3 Commandments Of Turning Your Love Life Around

Mind Is The Source

Have you ever been on a date and felt an amazing connection, only to find out later you’d never hear from that person again? Maybe we assumed they felt a connection because we felt one. Perhaps they communicated their lack of interest through a combination of indirect words and body language but we ignored it because our mind was focused on what we wanted to see. It’s no secret this kind of misunderstanding is common in the world of dating.

We rarely think of it this way, but our connection to another person exists in our mind. Yes, there’s an actual human we’re interacting with but everything we experience about them has to go through our minds’  filter . Both infatuation and repulsion are derived from our mind based on how we perceive someone.

Think of a person you have a big crush on. Passion floods your body and your stomach flutters. That visceral response is coming from you, not them. Another woman could hang out with the man you adore and feel nothing special for him. It appears he’s universally irresistible, but it’s your interpretation of him that is the source of those feelings. Let’s put a little science behind this concept.

Brain And Mind Are Different

Let’s look at a practical illustration. The brain is the processing center for our 5 senses – sight, hearing, touch, taste, and smell. Our mind is responsible for translating the sensory input. One cannot operate independent of the other. Say we go to the beach and into the ocean waist high. We feel the water on our skin, hear the waves crashing, see the sky and clouds, taste the salt in the air, and smell the ocean breeze.

Brain is the physiological aspect and mind is the psychological aspect of how we process the environment. Every conversation we have requires us to ascribe meaning to what someone is saying. Our brain mechanisms allow us to hear the words but our mind construes what they imply. Where does our mind go when someone says they’re too busy to see us? If we’re really into them, it might go to crazy town. If not, we might not even give it a thought. So here the same exact scenario induces a completely different perception.


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Eyes are the physical mechanism that enables us to see people, but our opinion of their beauty is subjective. Someone we don’t find handsome could be good looking to someone else. Culture dictates what we recognize as superficially ideal via media, magazines and Disney movies. Still people aren’t inherently attractive or unattractive. Each of us perceives uniquely, even when we are looking at the same person.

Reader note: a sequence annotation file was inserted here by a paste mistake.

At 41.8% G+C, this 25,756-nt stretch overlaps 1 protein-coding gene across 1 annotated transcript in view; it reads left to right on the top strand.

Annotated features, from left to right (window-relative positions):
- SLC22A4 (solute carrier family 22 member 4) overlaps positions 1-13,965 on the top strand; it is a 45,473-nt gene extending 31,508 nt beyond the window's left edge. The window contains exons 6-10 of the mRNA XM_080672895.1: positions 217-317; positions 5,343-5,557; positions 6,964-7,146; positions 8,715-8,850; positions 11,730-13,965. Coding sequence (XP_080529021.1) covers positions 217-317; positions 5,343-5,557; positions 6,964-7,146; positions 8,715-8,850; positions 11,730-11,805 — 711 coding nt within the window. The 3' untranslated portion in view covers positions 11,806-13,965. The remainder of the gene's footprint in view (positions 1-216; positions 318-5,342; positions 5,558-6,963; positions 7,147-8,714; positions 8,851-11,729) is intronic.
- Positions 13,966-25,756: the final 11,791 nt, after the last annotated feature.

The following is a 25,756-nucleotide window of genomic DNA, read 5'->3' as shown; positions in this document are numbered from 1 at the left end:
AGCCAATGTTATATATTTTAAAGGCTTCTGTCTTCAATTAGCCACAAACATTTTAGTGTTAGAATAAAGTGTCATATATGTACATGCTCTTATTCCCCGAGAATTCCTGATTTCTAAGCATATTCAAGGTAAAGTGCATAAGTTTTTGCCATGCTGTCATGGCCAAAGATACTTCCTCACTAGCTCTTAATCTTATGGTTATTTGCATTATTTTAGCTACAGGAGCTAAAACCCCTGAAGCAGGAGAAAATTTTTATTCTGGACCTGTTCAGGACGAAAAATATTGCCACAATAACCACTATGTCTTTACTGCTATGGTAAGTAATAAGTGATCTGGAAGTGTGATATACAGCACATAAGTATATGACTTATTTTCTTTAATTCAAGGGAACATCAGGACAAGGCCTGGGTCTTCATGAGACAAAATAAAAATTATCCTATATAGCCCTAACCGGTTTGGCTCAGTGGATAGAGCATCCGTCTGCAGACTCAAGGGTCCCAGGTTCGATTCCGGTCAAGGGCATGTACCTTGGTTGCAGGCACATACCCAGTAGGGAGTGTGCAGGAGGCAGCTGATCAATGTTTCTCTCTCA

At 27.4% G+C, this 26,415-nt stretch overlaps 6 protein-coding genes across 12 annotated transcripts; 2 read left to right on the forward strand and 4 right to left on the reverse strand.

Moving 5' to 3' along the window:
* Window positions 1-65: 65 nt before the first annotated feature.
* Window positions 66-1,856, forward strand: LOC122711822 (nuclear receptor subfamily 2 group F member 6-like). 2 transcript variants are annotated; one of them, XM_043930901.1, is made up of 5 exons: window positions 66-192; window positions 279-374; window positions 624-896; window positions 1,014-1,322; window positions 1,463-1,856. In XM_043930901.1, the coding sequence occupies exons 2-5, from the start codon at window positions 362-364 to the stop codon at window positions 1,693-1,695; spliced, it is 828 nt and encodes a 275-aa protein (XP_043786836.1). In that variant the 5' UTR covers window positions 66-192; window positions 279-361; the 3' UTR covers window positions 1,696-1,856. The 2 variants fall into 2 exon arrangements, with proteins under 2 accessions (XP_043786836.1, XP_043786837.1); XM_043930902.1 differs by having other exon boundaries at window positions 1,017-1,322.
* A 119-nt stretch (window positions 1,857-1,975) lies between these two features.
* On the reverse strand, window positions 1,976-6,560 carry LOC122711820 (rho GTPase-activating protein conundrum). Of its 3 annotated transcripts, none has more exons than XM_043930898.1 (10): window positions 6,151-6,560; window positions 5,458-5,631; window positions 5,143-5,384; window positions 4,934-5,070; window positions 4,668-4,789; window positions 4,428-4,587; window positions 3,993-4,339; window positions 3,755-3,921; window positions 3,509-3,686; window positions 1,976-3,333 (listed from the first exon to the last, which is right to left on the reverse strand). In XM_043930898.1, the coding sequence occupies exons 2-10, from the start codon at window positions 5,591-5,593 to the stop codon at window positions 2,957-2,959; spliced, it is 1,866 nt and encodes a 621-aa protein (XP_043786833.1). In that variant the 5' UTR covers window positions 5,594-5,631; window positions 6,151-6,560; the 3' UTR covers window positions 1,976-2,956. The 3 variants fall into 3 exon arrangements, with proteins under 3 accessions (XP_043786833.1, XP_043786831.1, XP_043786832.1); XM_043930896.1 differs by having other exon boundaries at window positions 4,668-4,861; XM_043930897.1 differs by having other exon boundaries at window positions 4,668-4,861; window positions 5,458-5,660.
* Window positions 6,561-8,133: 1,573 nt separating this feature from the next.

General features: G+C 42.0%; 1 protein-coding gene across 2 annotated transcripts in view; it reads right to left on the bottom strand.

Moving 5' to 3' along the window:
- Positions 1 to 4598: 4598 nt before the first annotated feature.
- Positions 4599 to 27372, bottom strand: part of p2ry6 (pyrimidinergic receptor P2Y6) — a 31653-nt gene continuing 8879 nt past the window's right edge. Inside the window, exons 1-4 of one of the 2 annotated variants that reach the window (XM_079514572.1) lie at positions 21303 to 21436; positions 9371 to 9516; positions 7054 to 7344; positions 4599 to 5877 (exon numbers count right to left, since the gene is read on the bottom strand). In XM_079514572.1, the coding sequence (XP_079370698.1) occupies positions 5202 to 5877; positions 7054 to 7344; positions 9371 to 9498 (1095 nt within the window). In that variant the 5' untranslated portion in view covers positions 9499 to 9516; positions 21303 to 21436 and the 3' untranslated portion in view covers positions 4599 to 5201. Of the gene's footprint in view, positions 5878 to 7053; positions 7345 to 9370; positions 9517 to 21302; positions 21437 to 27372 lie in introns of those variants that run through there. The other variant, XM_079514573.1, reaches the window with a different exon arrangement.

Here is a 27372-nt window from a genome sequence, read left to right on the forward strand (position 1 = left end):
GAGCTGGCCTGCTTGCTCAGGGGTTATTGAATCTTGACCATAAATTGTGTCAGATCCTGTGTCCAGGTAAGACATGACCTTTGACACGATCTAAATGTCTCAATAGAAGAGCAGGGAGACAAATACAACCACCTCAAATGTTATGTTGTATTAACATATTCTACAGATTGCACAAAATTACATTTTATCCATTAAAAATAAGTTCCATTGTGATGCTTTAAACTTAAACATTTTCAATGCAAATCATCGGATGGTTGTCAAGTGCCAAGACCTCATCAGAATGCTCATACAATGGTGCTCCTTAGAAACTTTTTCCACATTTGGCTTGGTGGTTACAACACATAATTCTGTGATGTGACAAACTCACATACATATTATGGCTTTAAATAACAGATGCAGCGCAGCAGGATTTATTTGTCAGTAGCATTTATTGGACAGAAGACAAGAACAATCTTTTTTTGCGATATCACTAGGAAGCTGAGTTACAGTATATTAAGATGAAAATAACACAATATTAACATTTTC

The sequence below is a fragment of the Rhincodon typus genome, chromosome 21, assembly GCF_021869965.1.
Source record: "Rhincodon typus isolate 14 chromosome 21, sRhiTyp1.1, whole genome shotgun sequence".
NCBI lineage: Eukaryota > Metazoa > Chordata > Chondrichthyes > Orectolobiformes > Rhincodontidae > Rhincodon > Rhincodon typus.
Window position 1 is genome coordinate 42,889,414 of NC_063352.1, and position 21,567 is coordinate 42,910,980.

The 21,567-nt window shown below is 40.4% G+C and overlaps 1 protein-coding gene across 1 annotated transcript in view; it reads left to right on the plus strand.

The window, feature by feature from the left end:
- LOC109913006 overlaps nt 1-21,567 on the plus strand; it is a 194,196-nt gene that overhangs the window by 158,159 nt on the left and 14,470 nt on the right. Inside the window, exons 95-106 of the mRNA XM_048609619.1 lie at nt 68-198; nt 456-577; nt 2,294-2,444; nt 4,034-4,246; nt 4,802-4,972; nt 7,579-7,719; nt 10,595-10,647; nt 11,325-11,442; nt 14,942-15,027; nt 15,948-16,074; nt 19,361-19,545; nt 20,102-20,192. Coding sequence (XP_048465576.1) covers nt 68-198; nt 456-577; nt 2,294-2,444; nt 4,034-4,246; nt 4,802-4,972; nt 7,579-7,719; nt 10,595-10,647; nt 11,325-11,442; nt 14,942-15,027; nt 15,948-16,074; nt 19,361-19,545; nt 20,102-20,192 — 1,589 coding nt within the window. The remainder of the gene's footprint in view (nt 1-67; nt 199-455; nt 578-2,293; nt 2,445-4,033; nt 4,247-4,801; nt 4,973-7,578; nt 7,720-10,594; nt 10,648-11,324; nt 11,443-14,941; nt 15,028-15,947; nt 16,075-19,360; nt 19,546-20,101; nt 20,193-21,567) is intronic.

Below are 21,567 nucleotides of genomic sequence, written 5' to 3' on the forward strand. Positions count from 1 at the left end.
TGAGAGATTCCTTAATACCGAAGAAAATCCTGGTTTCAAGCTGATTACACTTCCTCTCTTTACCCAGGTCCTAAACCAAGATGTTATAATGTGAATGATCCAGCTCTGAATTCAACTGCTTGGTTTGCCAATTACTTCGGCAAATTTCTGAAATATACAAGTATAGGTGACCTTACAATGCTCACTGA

We could go on a date tonight with Dan, who we find utterly dull. Dan could go out tomorrow night with someone else who finds him intriguing. Dan is neither dull nor intriguing. Dan is Dan. Each of us sees and judges him through the filter of our own mind. Even though we may see similarities about him, our opinion has very little to do with him objectively. It’s much more about the way we perceive him.

Revelation: You are free to be yourself on dates and in relationships because the other person isn’t even seeing you. They can only see their perception of you.

We See What We Believe

What goes through your head when someone you’re dating doesn’t text for a few days? Whatever story develops reveals how you value yourself unconsciously. Suppose you conclude you’re not good enough in some way when a mans’ contact drops off. His action is just exposing the underlying assumption about your own self worth. When you infer that your value remains constant whether a man texts you or not, that demonstrates your confidence in who you are. Why should a what a man does determine your value?

In dating, people are showing us what we believe about ourselves just as you are affirming to others what they believe about themselves. Consider a time when you innocently failed to call someone back and they construed that you didn’t like them. That implication came from their mind, not yours.

When relationships end it often appears that the break-up is precipitated by the other person’s actions, but we often don’t see our own participation. For example if someone seems to be pulling away we may react defensively and unintentionally push them away. When it’s over it confirms our original suspicion that they were backing off. We’ll clearly see what they did to cause it, but not so much what we did. People and situations appear to have a fixed nature that we are simply observing. It’s more accurate to say they appear the way our mind shapes them.

It’s natural to resist the idea that our mind is solely responsible for creating our experiences.  We’ve believed everyone else needs to change in order for us to feel good.  Reclaiming our power begins when we shift our focus from what they’re doing to what our mind is doing.

Lesley Callan

Certified Jungian Life Coach

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